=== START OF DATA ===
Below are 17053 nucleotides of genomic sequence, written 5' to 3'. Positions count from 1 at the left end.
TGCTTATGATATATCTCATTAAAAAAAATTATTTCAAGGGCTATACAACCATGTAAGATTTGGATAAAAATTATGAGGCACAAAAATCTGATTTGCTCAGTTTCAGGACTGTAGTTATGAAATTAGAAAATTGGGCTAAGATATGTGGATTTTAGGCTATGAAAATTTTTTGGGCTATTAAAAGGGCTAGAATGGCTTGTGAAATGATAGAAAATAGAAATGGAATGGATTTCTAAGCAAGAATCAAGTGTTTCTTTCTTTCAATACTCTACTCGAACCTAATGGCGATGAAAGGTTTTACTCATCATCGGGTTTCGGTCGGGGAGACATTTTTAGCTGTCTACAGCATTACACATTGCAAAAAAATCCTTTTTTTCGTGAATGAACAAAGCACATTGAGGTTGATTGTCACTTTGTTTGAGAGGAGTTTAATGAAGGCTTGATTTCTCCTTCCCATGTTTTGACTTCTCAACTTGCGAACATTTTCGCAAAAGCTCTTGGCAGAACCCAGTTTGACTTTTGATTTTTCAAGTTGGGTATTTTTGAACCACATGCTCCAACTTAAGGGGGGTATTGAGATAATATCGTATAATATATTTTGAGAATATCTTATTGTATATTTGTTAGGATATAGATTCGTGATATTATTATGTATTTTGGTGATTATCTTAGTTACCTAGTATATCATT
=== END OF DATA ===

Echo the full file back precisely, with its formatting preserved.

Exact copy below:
Below are 17053 nucleotides of genomic sequence, written 5' to 3'. Positions count from 1 at the left end.
TGCTTATGATATATCTCATTAAAAAAAATTATTTCAAGGGCTATACAACCATGTAAGATTTGGATAAAAATTATGAGGCACAAAAATCTGATTTGCTCAGTTTCAGGACTGTAGTTATGAAATTAGAAAATTGGGCTAAGATATGTGGATTTTAGGCTATGAAAATTTTTTGGGCTATTAAAAGGGCTAGAATGGCTTGTGAAATGATAGAAAATAGAAATGGAATGGATTTCTAAGCAAGAATCAAGTGTTTCTTTCTTTCAATACTCTACTCGAACCTAATGGCGATGAAAGGTTTTACTCATCATCGGGTTTCGGTCGGGGAGACATTTTTAGCTGTCTACAGCATTACACATTGCAAAAAAATCCTTTTTTTCGTGAATGAACAAAGCACATTGAGGTTGATTGTCACTTTGTTTGAGAGGAGTTTAATGAAGGCTTGATTTCTCCTTCCCATGTTTTGACTTCTCAACTTGCGAACATTTTCGCAAAAGCTCTTGGCAGAACCCAGTTTGACTTTTGATTTTTCAAGTTGGGTATTTTTGAACCACATGCTCCAACTTAAGGGGGGTATTGAGATAATATCGTATAATATATTTTGAGAATATCTTATTGTATATTTGTTAGGATATAGATTCGTGATATTATTATGTATTTTGGTGATTATCTTAGTTACCTAGTATATCATT